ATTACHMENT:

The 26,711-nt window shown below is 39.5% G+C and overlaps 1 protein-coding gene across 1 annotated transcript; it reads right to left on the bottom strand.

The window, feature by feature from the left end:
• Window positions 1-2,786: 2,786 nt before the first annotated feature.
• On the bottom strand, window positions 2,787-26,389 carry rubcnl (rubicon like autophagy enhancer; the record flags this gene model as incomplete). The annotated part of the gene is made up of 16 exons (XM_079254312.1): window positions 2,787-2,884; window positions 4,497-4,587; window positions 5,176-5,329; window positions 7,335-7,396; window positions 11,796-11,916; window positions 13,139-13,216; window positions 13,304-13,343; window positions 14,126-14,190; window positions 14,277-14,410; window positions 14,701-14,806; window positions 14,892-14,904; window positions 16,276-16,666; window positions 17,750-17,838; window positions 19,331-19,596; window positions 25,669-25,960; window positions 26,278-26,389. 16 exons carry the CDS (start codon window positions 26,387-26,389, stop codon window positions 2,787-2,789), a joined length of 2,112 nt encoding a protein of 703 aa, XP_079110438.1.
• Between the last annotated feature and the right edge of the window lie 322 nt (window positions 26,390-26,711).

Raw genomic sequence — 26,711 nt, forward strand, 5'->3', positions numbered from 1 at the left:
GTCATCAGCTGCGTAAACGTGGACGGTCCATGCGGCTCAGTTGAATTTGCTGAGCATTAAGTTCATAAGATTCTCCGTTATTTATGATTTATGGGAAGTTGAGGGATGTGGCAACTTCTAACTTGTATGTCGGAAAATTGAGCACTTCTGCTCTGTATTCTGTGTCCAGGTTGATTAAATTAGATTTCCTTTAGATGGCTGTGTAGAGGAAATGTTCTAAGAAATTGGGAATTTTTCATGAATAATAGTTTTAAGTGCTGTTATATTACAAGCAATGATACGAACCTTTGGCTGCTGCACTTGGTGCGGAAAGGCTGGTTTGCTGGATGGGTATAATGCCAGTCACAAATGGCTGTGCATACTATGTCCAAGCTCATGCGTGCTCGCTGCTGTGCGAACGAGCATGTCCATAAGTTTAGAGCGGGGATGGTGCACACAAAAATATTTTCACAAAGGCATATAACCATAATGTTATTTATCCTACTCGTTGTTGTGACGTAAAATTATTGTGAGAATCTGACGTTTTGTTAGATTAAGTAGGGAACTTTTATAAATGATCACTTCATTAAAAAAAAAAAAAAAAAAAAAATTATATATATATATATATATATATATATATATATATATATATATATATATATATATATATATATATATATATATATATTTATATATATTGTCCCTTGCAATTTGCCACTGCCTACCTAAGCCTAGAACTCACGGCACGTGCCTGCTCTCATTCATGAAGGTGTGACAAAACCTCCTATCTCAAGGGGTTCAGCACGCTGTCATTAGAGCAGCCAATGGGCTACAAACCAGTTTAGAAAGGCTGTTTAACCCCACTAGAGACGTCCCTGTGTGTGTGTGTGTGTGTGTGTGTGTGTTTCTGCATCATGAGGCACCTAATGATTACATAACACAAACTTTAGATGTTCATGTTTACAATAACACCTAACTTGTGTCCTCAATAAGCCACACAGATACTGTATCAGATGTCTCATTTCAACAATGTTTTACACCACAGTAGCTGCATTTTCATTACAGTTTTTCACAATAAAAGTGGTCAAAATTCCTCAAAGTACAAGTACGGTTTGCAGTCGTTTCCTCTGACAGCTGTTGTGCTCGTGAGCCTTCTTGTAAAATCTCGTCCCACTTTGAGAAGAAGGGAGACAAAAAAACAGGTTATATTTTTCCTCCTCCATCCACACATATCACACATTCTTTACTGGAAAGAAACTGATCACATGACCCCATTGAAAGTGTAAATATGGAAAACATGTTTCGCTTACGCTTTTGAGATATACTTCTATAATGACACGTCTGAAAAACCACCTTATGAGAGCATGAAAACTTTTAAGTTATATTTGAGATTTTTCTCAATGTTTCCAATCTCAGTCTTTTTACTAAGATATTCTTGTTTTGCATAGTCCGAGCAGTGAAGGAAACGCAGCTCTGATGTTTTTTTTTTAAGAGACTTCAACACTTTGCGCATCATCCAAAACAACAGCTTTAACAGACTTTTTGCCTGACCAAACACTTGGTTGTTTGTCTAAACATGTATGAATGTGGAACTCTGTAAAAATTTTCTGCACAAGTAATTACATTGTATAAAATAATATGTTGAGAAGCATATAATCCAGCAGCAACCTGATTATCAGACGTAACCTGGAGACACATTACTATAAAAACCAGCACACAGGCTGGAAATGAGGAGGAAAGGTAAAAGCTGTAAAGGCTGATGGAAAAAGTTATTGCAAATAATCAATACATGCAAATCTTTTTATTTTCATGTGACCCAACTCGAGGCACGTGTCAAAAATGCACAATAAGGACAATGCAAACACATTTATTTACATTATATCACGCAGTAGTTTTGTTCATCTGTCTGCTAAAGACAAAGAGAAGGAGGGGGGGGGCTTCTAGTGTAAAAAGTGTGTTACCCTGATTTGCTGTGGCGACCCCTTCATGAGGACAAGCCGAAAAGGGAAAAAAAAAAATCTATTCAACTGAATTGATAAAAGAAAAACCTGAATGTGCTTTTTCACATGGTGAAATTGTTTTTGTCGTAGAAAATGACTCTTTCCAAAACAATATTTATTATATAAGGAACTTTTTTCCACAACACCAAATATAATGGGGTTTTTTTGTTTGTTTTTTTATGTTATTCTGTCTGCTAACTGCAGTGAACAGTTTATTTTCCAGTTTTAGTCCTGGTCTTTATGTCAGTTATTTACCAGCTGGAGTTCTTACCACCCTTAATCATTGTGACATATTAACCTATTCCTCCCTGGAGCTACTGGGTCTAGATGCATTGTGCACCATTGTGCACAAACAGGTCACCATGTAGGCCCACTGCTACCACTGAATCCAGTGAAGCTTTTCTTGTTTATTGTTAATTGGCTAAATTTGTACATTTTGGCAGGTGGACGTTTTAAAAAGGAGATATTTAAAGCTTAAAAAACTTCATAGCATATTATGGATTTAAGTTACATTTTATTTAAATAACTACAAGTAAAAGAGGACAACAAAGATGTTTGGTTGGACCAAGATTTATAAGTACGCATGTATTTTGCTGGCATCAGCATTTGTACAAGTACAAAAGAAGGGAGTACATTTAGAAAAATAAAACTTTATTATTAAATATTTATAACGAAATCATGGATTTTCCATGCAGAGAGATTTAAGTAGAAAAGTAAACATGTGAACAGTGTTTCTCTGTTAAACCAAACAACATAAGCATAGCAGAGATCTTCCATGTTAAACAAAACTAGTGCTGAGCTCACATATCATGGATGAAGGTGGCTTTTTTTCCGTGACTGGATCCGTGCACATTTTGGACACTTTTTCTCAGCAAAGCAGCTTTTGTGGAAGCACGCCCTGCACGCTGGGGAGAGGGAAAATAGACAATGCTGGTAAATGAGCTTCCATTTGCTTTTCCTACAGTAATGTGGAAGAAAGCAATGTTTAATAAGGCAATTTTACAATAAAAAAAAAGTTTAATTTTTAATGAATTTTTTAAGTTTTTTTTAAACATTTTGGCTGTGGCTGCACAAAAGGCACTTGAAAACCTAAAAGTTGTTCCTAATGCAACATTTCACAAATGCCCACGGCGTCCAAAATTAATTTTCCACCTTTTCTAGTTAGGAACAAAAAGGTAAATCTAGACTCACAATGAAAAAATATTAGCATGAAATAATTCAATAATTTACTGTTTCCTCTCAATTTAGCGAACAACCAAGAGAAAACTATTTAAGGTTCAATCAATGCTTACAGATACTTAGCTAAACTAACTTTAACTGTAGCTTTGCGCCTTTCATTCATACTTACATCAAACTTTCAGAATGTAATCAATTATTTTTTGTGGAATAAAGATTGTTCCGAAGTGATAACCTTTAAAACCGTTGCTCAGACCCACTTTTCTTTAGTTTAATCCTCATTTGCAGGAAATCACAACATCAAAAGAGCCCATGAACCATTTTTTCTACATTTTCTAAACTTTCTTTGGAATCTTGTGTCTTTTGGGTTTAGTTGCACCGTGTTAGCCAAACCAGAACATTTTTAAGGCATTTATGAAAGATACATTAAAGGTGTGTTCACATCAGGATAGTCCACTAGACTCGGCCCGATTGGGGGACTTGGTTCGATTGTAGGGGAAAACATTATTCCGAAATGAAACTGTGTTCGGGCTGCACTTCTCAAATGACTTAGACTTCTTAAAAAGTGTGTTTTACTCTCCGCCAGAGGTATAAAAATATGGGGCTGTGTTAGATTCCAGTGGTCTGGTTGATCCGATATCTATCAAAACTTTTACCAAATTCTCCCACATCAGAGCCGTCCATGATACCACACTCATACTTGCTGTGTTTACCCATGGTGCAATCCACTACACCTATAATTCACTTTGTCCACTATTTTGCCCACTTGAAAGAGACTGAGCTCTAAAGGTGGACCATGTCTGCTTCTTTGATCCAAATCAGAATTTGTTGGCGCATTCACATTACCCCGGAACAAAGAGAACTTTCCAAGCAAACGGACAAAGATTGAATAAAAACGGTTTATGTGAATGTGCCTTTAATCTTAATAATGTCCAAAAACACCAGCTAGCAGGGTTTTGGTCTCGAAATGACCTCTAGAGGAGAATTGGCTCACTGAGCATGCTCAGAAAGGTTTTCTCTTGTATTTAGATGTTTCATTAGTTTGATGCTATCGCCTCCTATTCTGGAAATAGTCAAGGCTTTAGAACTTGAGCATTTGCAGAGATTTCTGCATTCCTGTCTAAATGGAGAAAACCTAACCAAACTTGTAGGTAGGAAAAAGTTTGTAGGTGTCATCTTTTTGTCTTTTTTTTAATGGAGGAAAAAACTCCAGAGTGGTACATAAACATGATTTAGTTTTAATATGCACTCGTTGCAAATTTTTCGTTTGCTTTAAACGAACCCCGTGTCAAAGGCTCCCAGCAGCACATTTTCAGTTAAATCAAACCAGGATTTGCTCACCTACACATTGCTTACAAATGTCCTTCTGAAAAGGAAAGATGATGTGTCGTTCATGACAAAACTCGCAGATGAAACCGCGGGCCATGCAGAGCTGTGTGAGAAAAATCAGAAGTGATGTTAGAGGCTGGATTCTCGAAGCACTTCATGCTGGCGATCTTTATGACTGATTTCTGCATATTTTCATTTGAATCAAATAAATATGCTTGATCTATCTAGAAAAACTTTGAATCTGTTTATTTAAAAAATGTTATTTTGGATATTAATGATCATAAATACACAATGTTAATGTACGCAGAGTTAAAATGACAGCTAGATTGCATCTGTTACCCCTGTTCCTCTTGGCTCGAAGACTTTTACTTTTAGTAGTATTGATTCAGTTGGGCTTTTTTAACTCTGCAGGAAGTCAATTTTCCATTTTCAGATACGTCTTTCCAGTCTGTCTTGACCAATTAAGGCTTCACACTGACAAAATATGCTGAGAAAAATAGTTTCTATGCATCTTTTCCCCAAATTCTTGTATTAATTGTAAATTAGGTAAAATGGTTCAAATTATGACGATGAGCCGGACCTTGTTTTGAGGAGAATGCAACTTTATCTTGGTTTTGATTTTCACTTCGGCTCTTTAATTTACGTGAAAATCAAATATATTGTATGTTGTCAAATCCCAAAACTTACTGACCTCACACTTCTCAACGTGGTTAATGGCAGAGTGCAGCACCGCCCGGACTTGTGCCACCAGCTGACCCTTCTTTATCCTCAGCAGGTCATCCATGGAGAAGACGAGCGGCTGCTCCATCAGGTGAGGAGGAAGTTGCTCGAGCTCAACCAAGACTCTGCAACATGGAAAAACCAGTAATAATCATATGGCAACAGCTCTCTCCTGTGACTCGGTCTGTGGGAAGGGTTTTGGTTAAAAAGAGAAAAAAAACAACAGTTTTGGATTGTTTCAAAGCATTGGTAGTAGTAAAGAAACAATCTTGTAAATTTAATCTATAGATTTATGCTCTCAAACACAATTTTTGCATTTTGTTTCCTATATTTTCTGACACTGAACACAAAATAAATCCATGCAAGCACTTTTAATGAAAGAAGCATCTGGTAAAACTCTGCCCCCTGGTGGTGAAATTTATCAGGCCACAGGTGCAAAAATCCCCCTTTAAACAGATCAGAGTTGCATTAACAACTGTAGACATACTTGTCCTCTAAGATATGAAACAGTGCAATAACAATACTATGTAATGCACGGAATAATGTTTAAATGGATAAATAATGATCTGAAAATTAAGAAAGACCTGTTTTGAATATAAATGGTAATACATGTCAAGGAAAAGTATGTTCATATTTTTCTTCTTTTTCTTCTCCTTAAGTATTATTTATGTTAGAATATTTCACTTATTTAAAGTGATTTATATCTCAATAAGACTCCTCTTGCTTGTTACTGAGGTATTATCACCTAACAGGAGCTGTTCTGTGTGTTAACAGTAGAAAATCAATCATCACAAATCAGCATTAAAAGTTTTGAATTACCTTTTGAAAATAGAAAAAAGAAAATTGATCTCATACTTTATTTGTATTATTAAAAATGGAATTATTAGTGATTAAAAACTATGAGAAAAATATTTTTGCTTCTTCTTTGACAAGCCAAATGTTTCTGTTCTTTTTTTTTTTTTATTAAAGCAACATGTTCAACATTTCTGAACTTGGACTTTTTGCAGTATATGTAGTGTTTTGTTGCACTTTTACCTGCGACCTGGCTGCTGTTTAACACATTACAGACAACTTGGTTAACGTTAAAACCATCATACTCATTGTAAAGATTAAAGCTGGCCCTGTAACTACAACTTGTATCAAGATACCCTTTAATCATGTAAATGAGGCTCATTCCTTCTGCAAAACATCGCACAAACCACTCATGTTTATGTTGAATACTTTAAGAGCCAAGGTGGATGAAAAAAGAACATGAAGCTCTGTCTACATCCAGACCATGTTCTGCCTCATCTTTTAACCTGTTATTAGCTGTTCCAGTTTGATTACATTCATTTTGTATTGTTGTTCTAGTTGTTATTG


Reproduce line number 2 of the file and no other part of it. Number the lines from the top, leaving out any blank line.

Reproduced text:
The window, feature by feature from the left end: